With the Nov. 3 election less than three weeks away, officials are reminding residents that political signs must conform to local regulations and that vandalizing or stealing signs is illegal.
The city of Joplin has an ordinance on the books that governs political signs. It prohibits signs larger than 8 square feet in area and more than 5 feet in height. It also restricts signs from being placed closer than 15 feet to curbs, sidewalks or edges of streets and in any public right of way.
Keegan Stanton, Joplin city planner, said the objective of the ordinance is to limit the size and placement of political signs to help ensure the safety of the community.
“The ordinance arose a few years back in response to those large political signs being put up along our busy corridors, and they were causing safety issues with impeding people’s visibility, from seeing cars and intersections and pedestrians from crossing the street as well,” Stanton said. “We have a fairly lengthy code on signs, but this, we do have a specific ordinance on political signs since they’re temporary. They do tend to be quite large, and oftentimes they’re erected where the property owner may not be familiar with our sign code.”
Stanton said the city has begun to receive complaints regarding political signs. Once a complaint is filed, city staff will investigate the sign to determine whether it’s in violation of the ordinance. The city also gathers tips from staff and neighborhood services.
“We do use a tape measure to make sure it’s no taller than 5 feet and it’s set back from the property lines,” Stanton said. “We follow the basic protocol that we have for our other code violations. We’ll send out a code violation to the property owner and to the tenant if we believe it’s a rental property. In the notice, we list that they have 15 days to comply with the ordinance.”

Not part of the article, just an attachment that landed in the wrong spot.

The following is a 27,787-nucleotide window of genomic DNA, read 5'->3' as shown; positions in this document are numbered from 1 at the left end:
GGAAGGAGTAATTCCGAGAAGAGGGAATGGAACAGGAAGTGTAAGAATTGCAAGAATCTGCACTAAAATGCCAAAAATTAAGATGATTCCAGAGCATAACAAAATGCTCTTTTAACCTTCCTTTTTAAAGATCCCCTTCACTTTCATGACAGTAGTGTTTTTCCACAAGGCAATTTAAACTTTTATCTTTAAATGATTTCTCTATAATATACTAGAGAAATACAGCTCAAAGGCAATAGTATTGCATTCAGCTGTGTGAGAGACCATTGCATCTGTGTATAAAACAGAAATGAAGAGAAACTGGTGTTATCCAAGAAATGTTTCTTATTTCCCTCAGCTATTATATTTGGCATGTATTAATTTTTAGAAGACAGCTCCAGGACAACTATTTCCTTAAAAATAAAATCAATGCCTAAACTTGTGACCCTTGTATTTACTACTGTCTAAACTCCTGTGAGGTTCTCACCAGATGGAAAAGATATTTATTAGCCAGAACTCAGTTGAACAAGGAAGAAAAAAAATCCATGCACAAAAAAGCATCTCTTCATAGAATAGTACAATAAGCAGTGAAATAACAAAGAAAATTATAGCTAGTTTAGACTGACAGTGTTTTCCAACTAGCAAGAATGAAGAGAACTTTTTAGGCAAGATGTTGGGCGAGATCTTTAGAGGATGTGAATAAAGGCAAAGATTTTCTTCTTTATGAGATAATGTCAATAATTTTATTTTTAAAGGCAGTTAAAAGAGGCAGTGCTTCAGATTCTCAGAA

If 15 days have passed and the violation hasn’t been rectified, the city may remove the sign and hold it. Stanton said signs aren’t destroyed or thrown out, and they can be picked up by the owner.
“We haven’t had to take any yet,” he said. “Thus far, we’ve only mailed out two notice violations.”
Local law enforcement officials also are reminding residents that vandalizing or stealing political signs is illegal. Such offenses in Missouri are considered misdemeanors that can result in a year of jail time and a fine of up to $2,500.
Capt. William Davis said the Joplin Police Department has received 11 reports of election sign thefts or vandalism since April.
“And there’s also the issue of going on private property, which can be trespassing,” Davis said.
When a political sign is reported to have been vandalized or stolen, police will look for any suspect information, such as vehicle descriptions or surveillance video, Davis said.
"Ultimately, it’s up to the victims and their willingness to want to prosecute if a suspect is identified," he said.
Officials from both political parties say they've received reports of signs being stolen during this election cycle.
Krista Stark, executive director of the Southwest Missouri Democrats, said signs supporting former Vice President Joe Biden and Sen. Kamala Harris have been stolen from area residents over the past few weeks.
“It looks systematic and organized because across the state, there will be a day where all of the Biden signs go missing at once over a couple-day period,” she said. “We have a 'Biden-Harris for Missouri' Facebook page where people post things. I started to see a pattern. The signs in my yard even disappeared.”
Nick Myers, chairman of the Newton County Republican Central Committee, said he also has heard of yard signs supporting President Donald Trump and Vice President Mike Pence going missing.
“More people are wanting signs this year,” Myers said. “We’ve had to reorder Trump-Pence yard signs three different times during this campaign season. We’ve even had people stealing the 4-by-8 signs.”
Other states have reported similar issues with theft or vandalism, and some individuals are finding new and dangerous ways to ensure that their signs stay put. A Massachusetts man installed an electric fence around his Trump-Pence sign after six signs were taken from his yard, and a building inspector in Michigan who was tasked with removing a Trump 2020 campaign sign that was too close to the road had to get stitches after slicing three of his fingers on razor blades taped along its bottom edge.
The Associated Press contributed to this report.